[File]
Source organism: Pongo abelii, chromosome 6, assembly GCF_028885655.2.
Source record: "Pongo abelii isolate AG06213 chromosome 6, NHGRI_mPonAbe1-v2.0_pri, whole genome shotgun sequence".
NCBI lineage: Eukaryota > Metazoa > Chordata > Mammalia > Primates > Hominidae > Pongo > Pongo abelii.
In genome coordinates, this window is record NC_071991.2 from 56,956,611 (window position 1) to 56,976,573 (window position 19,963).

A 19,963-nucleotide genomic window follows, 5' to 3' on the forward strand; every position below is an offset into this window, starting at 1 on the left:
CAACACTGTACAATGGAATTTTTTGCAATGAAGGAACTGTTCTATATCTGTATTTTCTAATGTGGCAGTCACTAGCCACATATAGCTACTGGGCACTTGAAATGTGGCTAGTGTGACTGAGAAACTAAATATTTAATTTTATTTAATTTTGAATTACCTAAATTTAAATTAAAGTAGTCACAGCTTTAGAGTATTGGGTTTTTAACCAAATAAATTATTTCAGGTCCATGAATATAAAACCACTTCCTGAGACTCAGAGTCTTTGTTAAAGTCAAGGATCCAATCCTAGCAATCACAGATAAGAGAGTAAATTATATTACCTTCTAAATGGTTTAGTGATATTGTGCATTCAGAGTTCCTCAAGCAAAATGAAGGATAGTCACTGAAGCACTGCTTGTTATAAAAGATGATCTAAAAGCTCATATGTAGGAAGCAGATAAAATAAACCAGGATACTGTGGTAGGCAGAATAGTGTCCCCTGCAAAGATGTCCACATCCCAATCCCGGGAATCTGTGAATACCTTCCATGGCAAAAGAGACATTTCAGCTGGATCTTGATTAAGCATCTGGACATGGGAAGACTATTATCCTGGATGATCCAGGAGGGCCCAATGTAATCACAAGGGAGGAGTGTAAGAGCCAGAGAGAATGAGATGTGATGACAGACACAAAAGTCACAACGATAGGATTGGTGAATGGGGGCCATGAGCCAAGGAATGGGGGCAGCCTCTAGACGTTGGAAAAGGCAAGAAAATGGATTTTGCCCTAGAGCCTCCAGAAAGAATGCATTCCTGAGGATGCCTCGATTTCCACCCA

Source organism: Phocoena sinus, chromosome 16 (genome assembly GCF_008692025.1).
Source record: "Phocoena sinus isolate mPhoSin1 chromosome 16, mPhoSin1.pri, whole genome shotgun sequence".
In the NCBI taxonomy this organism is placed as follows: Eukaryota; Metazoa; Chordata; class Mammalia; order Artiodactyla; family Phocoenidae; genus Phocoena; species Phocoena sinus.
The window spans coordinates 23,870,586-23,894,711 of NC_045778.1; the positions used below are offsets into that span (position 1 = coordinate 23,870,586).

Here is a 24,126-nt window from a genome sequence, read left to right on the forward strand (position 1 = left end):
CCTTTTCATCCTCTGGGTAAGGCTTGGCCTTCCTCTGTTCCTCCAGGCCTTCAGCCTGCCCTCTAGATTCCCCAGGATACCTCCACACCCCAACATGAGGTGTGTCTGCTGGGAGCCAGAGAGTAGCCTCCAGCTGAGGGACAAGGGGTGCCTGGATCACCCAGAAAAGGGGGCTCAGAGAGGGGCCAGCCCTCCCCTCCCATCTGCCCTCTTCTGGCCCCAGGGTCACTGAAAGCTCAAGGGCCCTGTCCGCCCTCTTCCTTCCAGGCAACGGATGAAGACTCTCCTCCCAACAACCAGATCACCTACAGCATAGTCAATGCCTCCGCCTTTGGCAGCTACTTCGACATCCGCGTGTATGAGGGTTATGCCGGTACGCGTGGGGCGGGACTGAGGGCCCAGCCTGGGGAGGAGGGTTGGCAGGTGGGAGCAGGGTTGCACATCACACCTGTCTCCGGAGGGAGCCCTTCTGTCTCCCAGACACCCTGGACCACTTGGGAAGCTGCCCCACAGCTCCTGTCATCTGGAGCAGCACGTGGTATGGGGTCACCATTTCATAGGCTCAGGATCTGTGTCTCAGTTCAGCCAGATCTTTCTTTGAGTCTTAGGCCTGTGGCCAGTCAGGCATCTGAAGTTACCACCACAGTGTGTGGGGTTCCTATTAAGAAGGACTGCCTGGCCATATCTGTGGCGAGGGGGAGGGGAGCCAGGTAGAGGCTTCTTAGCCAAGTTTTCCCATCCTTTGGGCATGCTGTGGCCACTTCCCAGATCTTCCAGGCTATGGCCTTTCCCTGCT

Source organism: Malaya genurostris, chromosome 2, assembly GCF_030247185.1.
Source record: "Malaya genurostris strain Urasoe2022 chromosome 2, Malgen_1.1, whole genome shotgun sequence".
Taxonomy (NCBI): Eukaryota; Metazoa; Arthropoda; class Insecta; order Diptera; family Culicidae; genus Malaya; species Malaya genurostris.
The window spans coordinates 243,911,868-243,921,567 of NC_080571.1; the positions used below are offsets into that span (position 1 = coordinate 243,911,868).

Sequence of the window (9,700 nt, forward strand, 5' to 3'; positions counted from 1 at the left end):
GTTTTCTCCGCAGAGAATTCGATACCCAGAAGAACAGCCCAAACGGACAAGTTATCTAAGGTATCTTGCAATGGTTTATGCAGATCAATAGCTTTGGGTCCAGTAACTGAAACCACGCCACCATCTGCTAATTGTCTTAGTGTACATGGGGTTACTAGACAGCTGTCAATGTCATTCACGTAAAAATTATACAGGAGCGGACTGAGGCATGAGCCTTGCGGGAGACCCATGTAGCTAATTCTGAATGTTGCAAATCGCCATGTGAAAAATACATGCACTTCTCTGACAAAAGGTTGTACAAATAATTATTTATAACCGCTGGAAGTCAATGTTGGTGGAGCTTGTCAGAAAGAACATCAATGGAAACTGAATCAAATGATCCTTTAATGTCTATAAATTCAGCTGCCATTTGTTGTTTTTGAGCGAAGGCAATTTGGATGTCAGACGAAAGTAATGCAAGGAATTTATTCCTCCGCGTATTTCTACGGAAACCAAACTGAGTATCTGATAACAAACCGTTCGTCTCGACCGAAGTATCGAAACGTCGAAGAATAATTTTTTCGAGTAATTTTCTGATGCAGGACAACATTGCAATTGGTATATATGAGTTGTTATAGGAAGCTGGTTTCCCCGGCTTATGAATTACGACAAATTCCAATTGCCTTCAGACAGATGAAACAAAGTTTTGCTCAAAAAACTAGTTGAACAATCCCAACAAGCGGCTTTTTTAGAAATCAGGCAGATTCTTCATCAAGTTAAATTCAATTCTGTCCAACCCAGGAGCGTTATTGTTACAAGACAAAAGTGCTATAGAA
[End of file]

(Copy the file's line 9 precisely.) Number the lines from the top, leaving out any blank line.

In the NCBI taxonomy this organism is placed as follows: Eukaryota; Metazoa; Chordata; class Mammalia; order Artiodactyla; family Phocoenidae; genus Phocoena; species Phocoena sinus.